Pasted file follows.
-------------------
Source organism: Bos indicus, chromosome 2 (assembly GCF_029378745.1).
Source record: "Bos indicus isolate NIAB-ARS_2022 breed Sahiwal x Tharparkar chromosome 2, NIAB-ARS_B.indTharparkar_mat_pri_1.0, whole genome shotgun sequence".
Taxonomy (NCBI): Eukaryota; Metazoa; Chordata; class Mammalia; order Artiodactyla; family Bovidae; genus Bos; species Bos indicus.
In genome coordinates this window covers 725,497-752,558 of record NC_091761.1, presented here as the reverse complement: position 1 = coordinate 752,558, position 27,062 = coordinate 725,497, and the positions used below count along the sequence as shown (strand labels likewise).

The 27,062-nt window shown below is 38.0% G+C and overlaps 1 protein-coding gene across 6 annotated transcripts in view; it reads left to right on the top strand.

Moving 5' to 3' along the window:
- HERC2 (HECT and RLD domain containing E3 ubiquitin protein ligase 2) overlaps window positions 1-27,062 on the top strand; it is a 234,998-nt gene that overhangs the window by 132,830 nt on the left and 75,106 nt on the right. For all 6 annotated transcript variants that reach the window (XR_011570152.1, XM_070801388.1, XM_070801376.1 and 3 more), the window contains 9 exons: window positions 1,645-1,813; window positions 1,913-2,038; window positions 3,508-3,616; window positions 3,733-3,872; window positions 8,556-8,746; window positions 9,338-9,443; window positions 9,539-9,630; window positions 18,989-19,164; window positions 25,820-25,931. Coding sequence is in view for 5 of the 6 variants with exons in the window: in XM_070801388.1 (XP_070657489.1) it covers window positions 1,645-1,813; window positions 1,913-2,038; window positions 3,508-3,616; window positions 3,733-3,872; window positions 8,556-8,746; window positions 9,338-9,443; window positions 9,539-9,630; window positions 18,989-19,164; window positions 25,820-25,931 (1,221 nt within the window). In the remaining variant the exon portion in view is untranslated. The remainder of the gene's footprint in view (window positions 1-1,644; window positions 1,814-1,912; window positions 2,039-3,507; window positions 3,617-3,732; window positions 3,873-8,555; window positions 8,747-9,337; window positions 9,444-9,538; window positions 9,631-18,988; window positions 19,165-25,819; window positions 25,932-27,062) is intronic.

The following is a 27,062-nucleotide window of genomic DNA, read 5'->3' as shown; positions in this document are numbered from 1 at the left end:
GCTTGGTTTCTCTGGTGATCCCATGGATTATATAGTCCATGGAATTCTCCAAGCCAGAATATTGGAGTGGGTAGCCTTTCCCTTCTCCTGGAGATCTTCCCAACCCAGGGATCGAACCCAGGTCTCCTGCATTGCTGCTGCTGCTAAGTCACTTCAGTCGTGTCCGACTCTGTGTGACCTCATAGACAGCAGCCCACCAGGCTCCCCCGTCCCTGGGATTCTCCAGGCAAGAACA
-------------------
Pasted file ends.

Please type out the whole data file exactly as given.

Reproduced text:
Source organism: Bos indicus, chromosome 2 (assembly GCF_029378745.1).
Source record: "Bos indicus isolate NIAB-ARS_2022 breed Sahiwal x Tharparkar chromosome 2, NIAB-ARS_B.indTharparkar_mat_pri_1.0, whole genome shotgun sequence".
Taxonomy (NCBI): Eukaryota; Metazoa; Chordata; class Mammalia; order Artiodactyla; family Bovidae; genus Bos; species Bos indicus.
In genome coordinates this window covers 725,497-752,558 of record NC_091761.1, presented here as the reverse complement: position 1 = coordinate 752,558, position 27,062 = coordinate 725,497, and the positions used below count along the sequence as shown (strand labels likewise).

The 27,062-nt window shown below is 38.0% G+C and overlaps 1 protein-coding gene across 6 annotated transcripts in view; it reads left to right on the top strand.

Moving 5' to 3' along the window:
- HERC2 (HECT and RLD domain containing E3 ubiquitin protein ligase 2) overlaps window positions 1-27,062 on the top strand; it is a 234,998-nt gene that overhangs the window by 132,830 nt on the left and 75,106 nt on the right. For all 6 annotated transcript variants that reach the window (XR_011570152.1, XM_070801388.1, XM_070801376.1 and 3 more), the window contains 9 exons: window positions 1,645-1,813; window positions 1,913-2,038; window positions 3,508-3,616; window positions 3,733-3,872; window positions 8,556-8,746; window positions 9,338-9,443; window positions 9,539-9,630; window positions 18,989-19,164; window positions 25,820-25,931. Coding sequence is in view for 5 of the 6 variants with exons in the window: in XM_070801388.1 (XP_070657489.1) it covers window positions 1,645-1,813; window positions 1,913-2,038; window positions 3,508-3,616; window positions 3,733-3,872; window positions 8,556-8,746; window positions 9,338-9,443; window positions 9,539-9,630; window positions 18,989-19,164; window positions 25,820-25,931 (1,221 nt within the window). In the remaining variant the exon portion in view is untranslated. The remainder of the gene's footprint in view (window positions 1-1,644; window positions 1,814-1,912; window positions 2,039-3,507; window positions 3,617-3,732; window positions 3,873-8,555; window positions 8,747-9,337; window positions 9,444-9,538; window positions 9,631-18,988; window positions 19,165-25,819; window positions 25,932-27,062) is intronic.

The following is a 27,062-nucleotide window of genomic DNA, read 5'->3' as shown; positions in this document are numbered from 1 at the left end:
GCTTGGTTTCTCTGGTGATCCCATGGATTATATAGTCCATGGAATTCTCCAAGCCAGAATATTGGAGTGGGTAGCCTTTCCCTTCTCCTGGAGATCTTCCCAACCCAGGGATCGAACCCAGGTCTCCTGCATTGCTGCTGCTGCTAAGTCACTTCAGTCGTGTCCGACTCTGTGTGACCTCATAGACAGCAGCCCACCAGGCTCCCCCGTCCCTGGGATTCTCCAGGCAAGAACA